Below, I list my top 3 gold ETFs in Australia and make the case for it in a diverse portfolio.
2020 & gold
The importance of gold within a diversified portfolio was highlighted in March 2020 when asset classes such as bonds and equities fell rapidly while gold held its value.
I think gold is an effective method of reducing risk within a portfolio given its low correlation with other asset classes. Furthermore, gold acts as a hedge against currency devaluation. This is especially relevant given money printing by central banks around the globe.
While investors could opt to store gold bars underneath their mattress (or in a safe), a far more effective way of gaining exposure is to hold a gold ETF.
Here are my top three ETF’s for exposure to the gold price.
ETF Securities GOLD ETF (ASX: GOLD)
GOLD offers a simple and cost-effective option for investors to access physical gold and movements in the gold spot price. It is the largest and most liquid gold ETF on the Australian market with $2.18 billion funds under management.
The ETF is denominated in US Dollars, meaning investors are subject to movements in both the spot gold price and AUD relative to the USD. As a result, investors will benefit from a falling AUD. Conversely, a rising AUD will reduce performance.
Featured podcast: understanding the GOLD ETF
The gold owned by the GOLD ETF is backed by physical bullion held in the vaults of JPMorgan in London, with each bar segregated, individually identified, and allocated. Physical holdings can be redeemed, meaning investors are entitled to delivery of the gold bullion upon redemption of their units. The GOLD fund has returned 10% year-to-date, with a five-year return of 9.85% per annum. The 0.40% management fee accounts for storage costs, transportation, and administration.
Betashares Gold Bullion ETF – Currency Hedged (ASX: QAU)
Similar to GOLD, QAU offers investors exposure to the gold price backed by gold bullion bars held by JP Morgan. However, there are two major differences between QAU and GOLD.
The first difference is QAU is currency hedged against movements in the AUD/USD exchange rate. This means fluctuations in either currency will not affect the overall return of the ETF, thus eliminating currency risk. As a result of the currency hedging, the second difference is management fees. QAU management fee is 0.59%, compared to 0.40% for GOLD, perhaps to account for the cost of hedging.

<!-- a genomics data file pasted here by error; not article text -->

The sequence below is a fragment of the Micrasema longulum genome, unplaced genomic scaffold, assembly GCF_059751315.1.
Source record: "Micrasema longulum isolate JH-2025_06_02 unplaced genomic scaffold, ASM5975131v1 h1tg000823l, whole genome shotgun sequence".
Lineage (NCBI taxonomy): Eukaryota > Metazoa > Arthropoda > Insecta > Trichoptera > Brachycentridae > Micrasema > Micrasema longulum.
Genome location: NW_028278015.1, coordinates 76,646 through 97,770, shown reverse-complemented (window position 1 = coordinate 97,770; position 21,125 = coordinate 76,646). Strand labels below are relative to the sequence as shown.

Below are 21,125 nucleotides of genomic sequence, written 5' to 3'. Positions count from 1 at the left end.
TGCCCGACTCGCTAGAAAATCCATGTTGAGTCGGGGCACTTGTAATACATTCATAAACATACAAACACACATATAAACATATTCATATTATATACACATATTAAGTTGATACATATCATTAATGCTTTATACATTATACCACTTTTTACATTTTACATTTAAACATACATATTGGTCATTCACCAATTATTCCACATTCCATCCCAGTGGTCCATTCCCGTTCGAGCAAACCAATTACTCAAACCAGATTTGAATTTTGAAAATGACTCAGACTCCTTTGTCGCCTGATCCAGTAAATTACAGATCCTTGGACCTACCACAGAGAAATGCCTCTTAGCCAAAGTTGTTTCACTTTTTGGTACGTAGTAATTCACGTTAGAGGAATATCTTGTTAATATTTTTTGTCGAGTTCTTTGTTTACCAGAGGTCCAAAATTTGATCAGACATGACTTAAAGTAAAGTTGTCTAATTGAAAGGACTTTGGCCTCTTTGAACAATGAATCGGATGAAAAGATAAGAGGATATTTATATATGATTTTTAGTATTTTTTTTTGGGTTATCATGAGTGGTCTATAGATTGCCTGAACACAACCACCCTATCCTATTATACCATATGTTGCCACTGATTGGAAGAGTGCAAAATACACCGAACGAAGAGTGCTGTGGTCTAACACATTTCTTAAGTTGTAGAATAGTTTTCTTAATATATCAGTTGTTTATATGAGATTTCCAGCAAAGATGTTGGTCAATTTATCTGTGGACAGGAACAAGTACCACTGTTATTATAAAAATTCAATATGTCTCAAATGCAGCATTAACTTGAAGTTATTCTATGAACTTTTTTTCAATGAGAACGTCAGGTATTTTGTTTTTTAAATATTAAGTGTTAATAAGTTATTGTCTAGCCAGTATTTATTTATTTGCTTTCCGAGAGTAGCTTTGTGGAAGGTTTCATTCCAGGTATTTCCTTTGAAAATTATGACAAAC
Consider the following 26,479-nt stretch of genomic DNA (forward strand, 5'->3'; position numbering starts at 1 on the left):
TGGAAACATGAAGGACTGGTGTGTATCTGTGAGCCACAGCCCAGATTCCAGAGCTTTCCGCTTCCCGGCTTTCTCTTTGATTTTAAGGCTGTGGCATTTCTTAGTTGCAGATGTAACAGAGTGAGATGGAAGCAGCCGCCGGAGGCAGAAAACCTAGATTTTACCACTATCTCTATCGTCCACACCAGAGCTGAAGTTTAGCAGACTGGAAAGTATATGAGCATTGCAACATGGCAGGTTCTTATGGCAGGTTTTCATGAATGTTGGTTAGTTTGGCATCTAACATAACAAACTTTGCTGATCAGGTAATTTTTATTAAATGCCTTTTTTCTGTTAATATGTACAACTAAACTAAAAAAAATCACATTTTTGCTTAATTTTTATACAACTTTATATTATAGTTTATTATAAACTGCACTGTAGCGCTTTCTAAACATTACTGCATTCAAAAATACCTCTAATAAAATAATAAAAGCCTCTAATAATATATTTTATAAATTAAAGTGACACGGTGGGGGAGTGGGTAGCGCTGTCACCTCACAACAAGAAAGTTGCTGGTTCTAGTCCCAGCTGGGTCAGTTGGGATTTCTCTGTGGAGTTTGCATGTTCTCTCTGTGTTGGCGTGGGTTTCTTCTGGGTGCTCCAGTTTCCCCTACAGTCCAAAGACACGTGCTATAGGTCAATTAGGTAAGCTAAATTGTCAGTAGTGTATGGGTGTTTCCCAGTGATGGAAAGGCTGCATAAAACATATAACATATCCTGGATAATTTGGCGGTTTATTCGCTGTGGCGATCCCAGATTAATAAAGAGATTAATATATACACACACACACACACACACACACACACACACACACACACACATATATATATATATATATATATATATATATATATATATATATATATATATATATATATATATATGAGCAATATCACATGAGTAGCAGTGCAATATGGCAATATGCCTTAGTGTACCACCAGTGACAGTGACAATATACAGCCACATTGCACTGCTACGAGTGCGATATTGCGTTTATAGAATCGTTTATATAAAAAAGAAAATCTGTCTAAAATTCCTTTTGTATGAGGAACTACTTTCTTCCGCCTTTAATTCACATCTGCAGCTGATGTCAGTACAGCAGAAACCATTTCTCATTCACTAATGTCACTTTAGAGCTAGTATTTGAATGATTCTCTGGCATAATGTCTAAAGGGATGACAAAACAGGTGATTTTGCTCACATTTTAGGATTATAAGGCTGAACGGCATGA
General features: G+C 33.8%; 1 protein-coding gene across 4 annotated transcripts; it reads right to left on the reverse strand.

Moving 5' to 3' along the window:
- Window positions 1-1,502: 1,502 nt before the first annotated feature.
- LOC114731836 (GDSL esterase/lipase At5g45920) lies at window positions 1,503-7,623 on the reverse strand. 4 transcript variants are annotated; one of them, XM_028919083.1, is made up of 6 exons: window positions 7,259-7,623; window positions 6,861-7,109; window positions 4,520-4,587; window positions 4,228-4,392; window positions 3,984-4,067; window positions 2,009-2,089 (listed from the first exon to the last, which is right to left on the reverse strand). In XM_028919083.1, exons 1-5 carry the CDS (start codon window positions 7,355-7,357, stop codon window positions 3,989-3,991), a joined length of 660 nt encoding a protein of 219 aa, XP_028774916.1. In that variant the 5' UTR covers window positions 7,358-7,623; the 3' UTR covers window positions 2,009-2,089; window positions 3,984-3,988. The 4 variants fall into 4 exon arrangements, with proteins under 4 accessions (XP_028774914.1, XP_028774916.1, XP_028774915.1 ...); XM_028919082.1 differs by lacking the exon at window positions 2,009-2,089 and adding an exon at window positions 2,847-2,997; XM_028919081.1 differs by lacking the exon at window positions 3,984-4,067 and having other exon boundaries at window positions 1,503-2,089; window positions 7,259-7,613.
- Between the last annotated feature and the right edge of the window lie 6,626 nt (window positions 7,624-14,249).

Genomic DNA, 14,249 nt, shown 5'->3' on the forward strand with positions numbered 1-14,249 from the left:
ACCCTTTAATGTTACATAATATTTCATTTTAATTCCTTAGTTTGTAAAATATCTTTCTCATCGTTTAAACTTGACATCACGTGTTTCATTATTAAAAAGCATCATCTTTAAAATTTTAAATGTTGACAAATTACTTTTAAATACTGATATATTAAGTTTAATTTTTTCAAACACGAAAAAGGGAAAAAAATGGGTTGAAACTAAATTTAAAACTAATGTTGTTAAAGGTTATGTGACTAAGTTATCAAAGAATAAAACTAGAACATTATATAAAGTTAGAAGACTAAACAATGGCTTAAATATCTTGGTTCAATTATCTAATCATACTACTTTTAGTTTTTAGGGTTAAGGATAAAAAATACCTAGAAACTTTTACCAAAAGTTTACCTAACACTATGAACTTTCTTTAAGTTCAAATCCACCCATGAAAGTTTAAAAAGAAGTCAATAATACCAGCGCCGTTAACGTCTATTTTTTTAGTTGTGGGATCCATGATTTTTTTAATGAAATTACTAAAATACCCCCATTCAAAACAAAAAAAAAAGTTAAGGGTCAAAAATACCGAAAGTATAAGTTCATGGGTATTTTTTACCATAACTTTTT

QAU has returned 8.68% per annum over a five-year period, 1.17% (117 basis points) less than GOLD.
Ultimately, the decision between QAU and GOLD rests on your perspective of exchange rate movements. If you want a pure-play on the gold spot price, QAU will remove the currency risk, albeit with a marginal increase in management fees. Conversely, if you have on view on currency movements, or apathetic to foreign exchange, GOLD is more appropriate.
VanEck Vectors Gold Miners ETF (ASX: GDX)
GDX provides an alternative method of gaining exposure to gold by investing in the shares of a global basket of gold mining companies. The fund follows the NYSE Arca Gold Miners Index with approximately 50 holdings. Fund holdings are primarily located in Canada (54.1%), United States (16.9%), and Australia (14.7%). The fund has returned 18.10% one-year, 20.59% over five-years, and -1.67% over ten years.
The benefit of exposure to a miner, rather than the commodity, is miners have the ability to pay dividends to shareholders in addition to investors benefitting from capital growth in the gold price.
Similar to GOLD, GDX is unhedged, and therefore movements in foreign currencies will impact performance. With a management fee of 0.53%, investors who are looking for an income stream are well suited to GDX.